Swan Song

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Driving to work I saw these Trumpeter Swans on Lake Calhoun. So beautiful. I have a deep connection with Trumpeter Swans and have had many encounters with them, but this is the first time that I’ve seen them on a Minneapolis lake.
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I stopped to linger with them for awhile. And began chanting “OM” to them, as I had done years ago when I had my first interaction with them. On that occasion , after long minutes of just watching, when began I chanting to them, a pair swam toward each other and began their courtship display of facing each other and lowering the heads and trumpeting to each other as they raised their heads in unison. Their duet was spellbinding. They repeated this time after time, with other swans joining in the display. It was such a enthralling experience.
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This morning, after I gave a few intonations of “OM”, a young woman walked up from behind me to see them too. Catching each other’s eyes, she said, “Don’t stop, I won’t think it’s weird if you chant Om!”   Always nice when one encounters a kindred spirit! After exchanging hellos (her name was Shannon) and oohing and aahing about the swans, I then asked her if she’d chant with me. And so we did, it was lovely, once again eliciting a response from the swans. There was no pairing up, but one could see that they were clearly stirred and several of them randomly trumpeted to the skies as we intoned. Chanting with the Swans – so magical.
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About an hour later I drove by again, and they all had their heads tucked under their wings, sleeping as still and silent as floating snow drifts.

Trumpeter Swans were reintroduced to Minnesota beginning in 1978. Since that year the population has gone from zero to about 2,400. A truly amazing success. They nest in shallow lakes and marches quite removed from each other during the summers. But in the winters they flock together. Interestingly, they do not migrate south for the winters, but remain here in what open bodies of water they can find. Trumpeters are the heaviest bird in North America, the largest living waterfowl in the world, and can have wingspans of 8 feet, with one male found to have a wingspan of 10 feet.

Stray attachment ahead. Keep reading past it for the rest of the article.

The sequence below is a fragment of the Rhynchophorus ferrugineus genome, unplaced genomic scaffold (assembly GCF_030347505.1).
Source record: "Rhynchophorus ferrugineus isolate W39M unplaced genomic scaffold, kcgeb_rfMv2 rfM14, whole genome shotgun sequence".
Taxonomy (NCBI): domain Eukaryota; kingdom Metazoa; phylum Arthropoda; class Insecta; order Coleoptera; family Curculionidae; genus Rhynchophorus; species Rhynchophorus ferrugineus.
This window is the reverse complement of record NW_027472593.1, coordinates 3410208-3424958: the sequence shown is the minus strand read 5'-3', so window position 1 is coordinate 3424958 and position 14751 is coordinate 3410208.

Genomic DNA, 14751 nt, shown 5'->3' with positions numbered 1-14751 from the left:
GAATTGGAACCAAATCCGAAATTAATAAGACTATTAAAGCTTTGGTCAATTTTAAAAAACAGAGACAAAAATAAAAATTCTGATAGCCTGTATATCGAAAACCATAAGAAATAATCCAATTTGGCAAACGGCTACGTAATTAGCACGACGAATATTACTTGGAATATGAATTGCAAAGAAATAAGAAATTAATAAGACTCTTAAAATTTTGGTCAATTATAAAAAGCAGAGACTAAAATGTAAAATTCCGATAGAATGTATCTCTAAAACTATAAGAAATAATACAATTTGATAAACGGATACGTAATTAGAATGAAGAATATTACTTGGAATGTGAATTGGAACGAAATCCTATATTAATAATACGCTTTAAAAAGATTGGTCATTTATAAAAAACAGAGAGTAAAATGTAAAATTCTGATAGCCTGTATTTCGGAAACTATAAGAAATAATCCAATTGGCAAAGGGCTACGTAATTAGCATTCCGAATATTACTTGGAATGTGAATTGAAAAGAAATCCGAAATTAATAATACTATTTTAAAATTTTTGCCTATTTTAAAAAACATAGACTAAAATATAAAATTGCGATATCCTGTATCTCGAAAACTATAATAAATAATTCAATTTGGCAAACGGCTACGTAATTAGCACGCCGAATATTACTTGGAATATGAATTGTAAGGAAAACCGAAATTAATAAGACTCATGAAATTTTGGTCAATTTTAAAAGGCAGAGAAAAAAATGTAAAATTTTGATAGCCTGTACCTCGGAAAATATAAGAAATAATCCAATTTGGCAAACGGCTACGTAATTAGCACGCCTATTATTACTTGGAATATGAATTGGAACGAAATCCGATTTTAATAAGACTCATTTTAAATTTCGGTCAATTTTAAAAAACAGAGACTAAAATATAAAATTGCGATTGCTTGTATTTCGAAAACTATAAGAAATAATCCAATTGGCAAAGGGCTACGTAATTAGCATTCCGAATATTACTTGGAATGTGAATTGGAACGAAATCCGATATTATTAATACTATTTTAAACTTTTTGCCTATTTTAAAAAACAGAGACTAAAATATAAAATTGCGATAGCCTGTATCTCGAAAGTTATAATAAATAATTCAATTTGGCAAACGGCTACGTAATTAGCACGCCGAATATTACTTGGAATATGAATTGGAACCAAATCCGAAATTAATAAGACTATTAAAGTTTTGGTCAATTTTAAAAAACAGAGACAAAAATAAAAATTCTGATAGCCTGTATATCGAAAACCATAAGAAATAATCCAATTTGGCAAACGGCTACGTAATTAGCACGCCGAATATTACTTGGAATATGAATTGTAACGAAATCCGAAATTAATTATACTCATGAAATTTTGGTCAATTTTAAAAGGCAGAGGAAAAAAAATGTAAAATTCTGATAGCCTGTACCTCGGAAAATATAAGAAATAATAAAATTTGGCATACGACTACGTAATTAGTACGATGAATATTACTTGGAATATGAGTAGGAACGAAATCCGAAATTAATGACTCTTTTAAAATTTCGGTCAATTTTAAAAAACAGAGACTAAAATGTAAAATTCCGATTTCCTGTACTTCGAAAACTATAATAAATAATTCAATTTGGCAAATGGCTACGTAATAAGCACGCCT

The adults are pure white and look utterly angelic when buffeting the air with their wings to slow themselves to land. Add to this their trumpeting, and they seem the very earthly embodiment of these etheric beings that herald glad tidings.
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Swans of course have long been associated with grace and this is a very true characteristic. There is much that one could add about the energy they carry, but I’ll mention just two things.

One, they are extremely powerful birds, and so they embody so well the energy of the graceful use of power.

Second, consider their distinctive long, elegant necks. It’s not they use their elongated necks to reach higher, but to reach lower. They submerge their heads down to the bottom of shallow water to feed on aquatic plants. – “They will also dig into muddy substrate underwater to extract roots and tubers”.  – So they are the perfect symbol for looking deep into one’s watery emotions, or even deeper into the “muddier substrates” of one’s unconscious impulses, to bring consciousness to what is going on beneath the surface, and to draw sustenance from that exercise.

I so love these birds. Such a blessing to encounter them on this icy morning, on a city lake, on a drive to work.